How to Real Time Processing on Particle Mesh using PPI

Jared Wolff · 2019.10.14· 9 Minute Read · particle

Sometimes you run into an application that requires something to happen in real-time. I’m not talking about seconds or milliseconds, we’re talking about microsecond accuracy here.

In this post, you’ll learn how to use some hidden functionality Particle Mesh.

Hidden functionality you say?

Yes, it’s buried deep within Device OS calling your name!

By the end of this post, you’ll be able to run real time tasks without getting bogged down. That’s right, we’re going to decouple the processor from the equation. That way you can run your Mesh application with confidence!

Let’s get started!

Hidden Features

The smart folks at Nordic knew they had a problem on their hands. On one hand, adding amazing radio technology like 802.15.4 was changing the industry. On the other, it was harder and harder to process and generate signals with high precision.

In response to this, they created a special network inside their chips. It’s purpose was to allow peripherals to directly speak with other. If an event happens in one place, it will trigger a change in the other immediately. There’s no slowdown or intervention from the processor.

What is this magical system?

It’s called PPI.

PPI stands for Programmable Peripheral Interface. It’s used to connect events of one peripheral to “tasks” of another peripheral. This event and task structure allows you to run an application and real-time tasks at the same time.

PPI sounds amazing right? It does come with one drawback, it’s hard to understand at first glance. What’s considered a task? What’s considered an event? How the heck do you set it up in the first place?

Have no fear, real world example is here. 😎👍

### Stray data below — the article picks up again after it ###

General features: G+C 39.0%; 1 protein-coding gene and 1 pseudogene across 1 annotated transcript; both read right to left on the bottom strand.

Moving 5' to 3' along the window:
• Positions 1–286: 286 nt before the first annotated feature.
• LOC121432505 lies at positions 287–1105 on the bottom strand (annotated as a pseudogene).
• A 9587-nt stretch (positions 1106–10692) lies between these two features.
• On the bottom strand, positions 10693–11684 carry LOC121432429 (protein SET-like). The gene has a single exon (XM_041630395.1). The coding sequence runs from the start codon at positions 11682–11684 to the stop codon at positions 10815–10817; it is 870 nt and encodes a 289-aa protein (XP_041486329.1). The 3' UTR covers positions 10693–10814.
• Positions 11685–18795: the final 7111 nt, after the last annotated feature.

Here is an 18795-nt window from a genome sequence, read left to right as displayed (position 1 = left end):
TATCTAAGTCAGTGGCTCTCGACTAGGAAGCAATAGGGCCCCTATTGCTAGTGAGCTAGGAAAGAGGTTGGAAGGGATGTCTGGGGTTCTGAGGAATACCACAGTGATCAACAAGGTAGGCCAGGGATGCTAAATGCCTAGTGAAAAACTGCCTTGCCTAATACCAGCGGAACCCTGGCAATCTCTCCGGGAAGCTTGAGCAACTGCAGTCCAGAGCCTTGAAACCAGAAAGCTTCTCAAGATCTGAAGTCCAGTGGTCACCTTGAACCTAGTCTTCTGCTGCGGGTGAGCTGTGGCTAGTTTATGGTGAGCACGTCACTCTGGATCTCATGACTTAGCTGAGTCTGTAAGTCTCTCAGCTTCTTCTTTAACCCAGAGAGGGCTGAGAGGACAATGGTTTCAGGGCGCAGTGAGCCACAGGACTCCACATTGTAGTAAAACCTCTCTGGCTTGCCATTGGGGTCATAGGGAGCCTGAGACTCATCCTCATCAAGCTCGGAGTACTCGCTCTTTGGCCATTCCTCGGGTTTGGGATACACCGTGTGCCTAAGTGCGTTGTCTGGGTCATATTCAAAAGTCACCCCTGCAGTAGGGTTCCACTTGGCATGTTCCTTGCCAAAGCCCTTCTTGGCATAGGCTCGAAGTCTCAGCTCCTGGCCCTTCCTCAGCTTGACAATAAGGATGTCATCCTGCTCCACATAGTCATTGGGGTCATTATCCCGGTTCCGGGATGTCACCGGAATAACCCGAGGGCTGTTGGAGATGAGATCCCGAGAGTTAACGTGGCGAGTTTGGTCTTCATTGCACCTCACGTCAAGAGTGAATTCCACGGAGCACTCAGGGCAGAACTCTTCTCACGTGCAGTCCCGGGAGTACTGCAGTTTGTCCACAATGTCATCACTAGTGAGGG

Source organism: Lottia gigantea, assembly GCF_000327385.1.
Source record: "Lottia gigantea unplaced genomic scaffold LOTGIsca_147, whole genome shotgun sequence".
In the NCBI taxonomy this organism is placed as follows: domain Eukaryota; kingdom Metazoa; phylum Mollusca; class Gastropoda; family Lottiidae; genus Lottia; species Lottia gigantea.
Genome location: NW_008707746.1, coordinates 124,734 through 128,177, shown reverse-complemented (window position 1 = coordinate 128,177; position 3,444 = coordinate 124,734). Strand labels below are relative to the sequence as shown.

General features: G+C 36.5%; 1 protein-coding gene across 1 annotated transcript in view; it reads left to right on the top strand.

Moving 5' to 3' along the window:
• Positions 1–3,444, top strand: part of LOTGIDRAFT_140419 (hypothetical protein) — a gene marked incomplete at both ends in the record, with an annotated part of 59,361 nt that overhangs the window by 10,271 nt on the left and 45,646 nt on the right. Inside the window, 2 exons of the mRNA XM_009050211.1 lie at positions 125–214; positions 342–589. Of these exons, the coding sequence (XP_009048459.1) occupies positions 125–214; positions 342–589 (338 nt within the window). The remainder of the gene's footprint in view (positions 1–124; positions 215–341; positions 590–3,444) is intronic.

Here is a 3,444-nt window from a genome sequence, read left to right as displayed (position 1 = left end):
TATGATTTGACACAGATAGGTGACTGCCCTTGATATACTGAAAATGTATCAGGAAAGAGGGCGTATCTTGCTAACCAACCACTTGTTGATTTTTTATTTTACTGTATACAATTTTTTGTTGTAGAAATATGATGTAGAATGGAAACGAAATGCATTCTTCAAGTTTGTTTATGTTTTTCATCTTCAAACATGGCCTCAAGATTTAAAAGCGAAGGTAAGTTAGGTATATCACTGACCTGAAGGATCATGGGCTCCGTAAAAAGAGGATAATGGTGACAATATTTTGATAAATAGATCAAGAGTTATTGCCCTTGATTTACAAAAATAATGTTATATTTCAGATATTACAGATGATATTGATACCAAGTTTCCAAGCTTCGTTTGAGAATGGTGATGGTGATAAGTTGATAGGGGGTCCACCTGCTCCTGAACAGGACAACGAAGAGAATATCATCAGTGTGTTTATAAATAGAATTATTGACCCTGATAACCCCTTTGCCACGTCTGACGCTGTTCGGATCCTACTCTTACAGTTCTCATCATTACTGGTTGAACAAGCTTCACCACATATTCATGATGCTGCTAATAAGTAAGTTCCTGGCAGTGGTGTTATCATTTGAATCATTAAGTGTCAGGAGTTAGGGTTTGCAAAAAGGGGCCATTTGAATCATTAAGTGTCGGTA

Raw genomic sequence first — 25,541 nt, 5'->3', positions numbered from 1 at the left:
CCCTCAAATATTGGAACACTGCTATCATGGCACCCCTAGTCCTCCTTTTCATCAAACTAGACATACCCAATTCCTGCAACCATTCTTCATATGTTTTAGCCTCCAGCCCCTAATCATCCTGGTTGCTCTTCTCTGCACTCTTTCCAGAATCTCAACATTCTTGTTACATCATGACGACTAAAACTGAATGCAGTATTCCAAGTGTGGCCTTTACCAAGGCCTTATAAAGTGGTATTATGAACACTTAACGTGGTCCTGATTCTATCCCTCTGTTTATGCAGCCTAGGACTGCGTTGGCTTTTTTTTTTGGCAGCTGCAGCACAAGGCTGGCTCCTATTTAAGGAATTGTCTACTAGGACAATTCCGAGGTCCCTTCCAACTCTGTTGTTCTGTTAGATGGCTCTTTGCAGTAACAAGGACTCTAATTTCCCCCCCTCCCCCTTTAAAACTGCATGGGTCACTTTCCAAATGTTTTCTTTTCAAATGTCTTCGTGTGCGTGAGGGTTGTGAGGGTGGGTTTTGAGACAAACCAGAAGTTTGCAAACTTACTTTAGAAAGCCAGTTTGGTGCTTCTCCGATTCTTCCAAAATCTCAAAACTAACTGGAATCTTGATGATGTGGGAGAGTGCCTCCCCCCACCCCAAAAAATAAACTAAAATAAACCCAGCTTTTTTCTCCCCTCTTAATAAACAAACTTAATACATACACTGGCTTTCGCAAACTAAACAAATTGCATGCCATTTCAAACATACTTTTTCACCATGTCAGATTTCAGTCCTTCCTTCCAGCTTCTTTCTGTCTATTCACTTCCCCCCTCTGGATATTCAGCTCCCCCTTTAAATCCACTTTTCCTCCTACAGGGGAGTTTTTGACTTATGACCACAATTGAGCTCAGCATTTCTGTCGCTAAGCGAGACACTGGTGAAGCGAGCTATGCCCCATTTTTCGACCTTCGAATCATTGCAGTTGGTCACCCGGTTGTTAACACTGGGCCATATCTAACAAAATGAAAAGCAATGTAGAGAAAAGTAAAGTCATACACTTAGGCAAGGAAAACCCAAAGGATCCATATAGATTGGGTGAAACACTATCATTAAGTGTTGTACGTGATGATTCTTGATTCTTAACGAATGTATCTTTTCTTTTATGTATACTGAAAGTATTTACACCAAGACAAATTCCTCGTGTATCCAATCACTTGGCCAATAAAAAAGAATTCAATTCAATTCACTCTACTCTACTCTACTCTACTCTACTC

Real World Example

RS-485 is a standard that allows you to transmit serial data over a differential twisted pair. While it has many uses, one of them is to control stage lighting. Yup, if you’ve ever been to a rock show, they’re likely powered by RS-485 in one way or another.

RS-485 though requires a protocol and DMX happens to be that protocol. DMX operates at 250k baud and 8 data bits, no parity and 2 stop bits. That is straight forward. The not so straightforward parts is the “break” signal.

After doing some research I had found that the break signal was a high to low transition, a hold of 88µS and then back to high. Some Arduino DMX implementations used a baud rate of 83333, and a 0x00 byte to send this signal. While this is crafty, the NRF52 inside Particle Mesh doesn’t support this baud rate.

Cue the sad trombone. ☹️

There were some solutions that came to mind though. Here’s a summary of what worked and didn’t work.

Side note: here’s a great resource on DMX timing (and everything low level DMX). It’s a great resource especially if you’re doing something “unconventional” with DMX.

Solution 1: Timer & ISR

One way to to attempt to generate the break signal would be to use the timer to generate an ISR. That ISR would fire at the beginning of the 88µS and at the end. All we’d have to do was control a GPIO. Easy peasy right?

First we need a timer to make everything work. According to Andrey (Firmware Guru @ Particle) the timer configuration on Particle Mesh is:

Timer0: Softdevice (No way Jose, can’t touch this guy) Timer1: Radio (Not uh. Can’t touch this one either) Timer2: Serial1 (Used by UART on the TX/RX pins. Could potentially use it but it would require sharing between the Timer/PPI and UART) Timer3: Serial2 (Used for the LTE radio or Wifi for Boron and Argon respectively) Timer4: NFC (Only needed if you’re using NFC)

So, Timer 3 or Timer 4 were the best choices.

Next, it was time to configure the timer. This part does require some NRF52 SDK calls that are normally not exposed as C++ wiring.

The Code

Here’s the beginning of the initialization code for the timer. We’ll be using the timer so make sure to include nrfx_timer.h at the top of your application code:

    #include "nrfx_timer.h"

    nrfx_timer_t timer4 = NRFX_TIMER_INSTANCE(4);

We’ll also include timer4 which is pointing to the TIMER4 instance.

Next, let’s configure some things. Place it in setup():